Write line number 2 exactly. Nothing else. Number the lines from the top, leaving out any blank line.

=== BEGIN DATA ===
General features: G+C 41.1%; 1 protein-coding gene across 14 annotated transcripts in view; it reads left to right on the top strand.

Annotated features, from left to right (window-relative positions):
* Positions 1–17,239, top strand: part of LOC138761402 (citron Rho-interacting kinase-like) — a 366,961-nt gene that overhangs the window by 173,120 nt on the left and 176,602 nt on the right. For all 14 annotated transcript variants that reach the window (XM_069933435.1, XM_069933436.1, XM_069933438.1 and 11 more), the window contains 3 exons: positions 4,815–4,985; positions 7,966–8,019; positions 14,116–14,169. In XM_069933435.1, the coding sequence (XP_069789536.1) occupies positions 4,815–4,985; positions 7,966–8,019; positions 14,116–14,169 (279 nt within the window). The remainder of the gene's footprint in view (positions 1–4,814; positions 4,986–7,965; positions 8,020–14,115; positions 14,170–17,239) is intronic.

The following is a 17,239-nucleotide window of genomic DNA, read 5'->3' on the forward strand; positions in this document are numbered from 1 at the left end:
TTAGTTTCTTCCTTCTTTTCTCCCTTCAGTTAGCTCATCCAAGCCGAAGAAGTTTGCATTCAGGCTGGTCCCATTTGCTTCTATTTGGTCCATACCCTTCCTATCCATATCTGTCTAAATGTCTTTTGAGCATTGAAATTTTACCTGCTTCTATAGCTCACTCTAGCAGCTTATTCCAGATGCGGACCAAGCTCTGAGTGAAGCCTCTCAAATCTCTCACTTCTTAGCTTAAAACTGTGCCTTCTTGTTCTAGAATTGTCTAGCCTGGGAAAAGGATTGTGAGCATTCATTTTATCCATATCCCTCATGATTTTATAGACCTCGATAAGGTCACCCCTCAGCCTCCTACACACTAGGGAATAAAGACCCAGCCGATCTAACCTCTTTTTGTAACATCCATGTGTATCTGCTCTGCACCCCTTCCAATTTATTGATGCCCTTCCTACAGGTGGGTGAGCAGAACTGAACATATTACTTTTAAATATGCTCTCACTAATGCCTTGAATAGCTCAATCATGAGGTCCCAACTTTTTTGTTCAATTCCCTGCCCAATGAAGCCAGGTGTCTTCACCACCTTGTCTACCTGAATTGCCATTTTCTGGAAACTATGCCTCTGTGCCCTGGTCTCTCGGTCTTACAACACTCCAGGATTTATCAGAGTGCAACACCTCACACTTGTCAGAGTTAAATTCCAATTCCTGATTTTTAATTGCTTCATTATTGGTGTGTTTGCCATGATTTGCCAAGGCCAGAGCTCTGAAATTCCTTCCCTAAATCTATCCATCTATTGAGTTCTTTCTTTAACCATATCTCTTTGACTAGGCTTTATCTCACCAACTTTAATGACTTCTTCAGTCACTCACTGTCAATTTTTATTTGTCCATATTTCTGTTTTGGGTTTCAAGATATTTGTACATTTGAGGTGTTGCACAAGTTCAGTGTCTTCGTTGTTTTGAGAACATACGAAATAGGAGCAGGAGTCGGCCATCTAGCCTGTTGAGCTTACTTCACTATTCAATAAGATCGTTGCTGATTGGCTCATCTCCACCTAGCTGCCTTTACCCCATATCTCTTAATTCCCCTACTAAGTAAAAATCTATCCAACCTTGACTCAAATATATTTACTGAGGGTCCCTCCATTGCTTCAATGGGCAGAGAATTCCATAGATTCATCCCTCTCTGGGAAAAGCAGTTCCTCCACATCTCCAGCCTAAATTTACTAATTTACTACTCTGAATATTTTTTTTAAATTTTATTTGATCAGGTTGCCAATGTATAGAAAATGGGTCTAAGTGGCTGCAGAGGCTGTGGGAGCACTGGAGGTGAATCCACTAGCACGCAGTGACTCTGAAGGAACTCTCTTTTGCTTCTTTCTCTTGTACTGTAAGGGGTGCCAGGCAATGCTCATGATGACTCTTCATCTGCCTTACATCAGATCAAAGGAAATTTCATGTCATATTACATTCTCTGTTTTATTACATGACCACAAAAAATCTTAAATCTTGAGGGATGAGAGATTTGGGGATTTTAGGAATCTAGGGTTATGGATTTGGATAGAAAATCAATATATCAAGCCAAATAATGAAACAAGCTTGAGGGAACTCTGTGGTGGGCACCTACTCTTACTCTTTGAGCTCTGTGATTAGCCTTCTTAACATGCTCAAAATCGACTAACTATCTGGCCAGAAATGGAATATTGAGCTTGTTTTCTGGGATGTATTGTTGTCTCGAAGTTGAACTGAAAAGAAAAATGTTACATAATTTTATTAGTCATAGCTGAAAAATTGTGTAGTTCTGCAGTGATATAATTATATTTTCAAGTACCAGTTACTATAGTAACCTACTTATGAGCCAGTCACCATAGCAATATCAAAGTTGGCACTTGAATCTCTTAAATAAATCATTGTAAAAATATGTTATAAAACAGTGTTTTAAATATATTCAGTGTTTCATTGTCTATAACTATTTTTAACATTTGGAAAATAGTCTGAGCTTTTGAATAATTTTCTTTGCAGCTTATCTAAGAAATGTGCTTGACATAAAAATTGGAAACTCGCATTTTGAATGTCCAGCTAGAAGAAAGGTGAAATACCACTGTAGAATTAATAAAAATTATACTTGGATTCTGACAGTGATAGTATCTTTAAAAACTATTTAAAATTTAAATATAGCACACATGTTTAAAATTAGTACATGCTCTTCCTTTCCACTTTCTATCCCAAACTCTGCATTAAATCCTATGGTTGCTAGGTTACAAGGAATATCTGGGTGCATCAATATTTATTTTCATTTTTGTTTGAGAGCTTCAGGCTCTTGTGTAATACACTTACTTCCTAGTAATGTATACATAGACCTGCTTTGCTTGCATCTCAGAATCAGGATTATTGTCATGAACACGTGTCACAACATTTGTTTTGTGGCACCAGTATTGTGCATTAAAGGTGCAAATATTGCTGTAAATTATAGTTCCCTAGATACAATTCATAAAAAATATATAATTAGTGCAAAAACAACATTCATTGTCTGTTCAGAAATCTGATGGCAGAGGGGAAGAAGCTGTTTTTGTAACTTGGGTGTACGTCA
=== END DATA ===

Annotated features, from left to right (window-relative positions):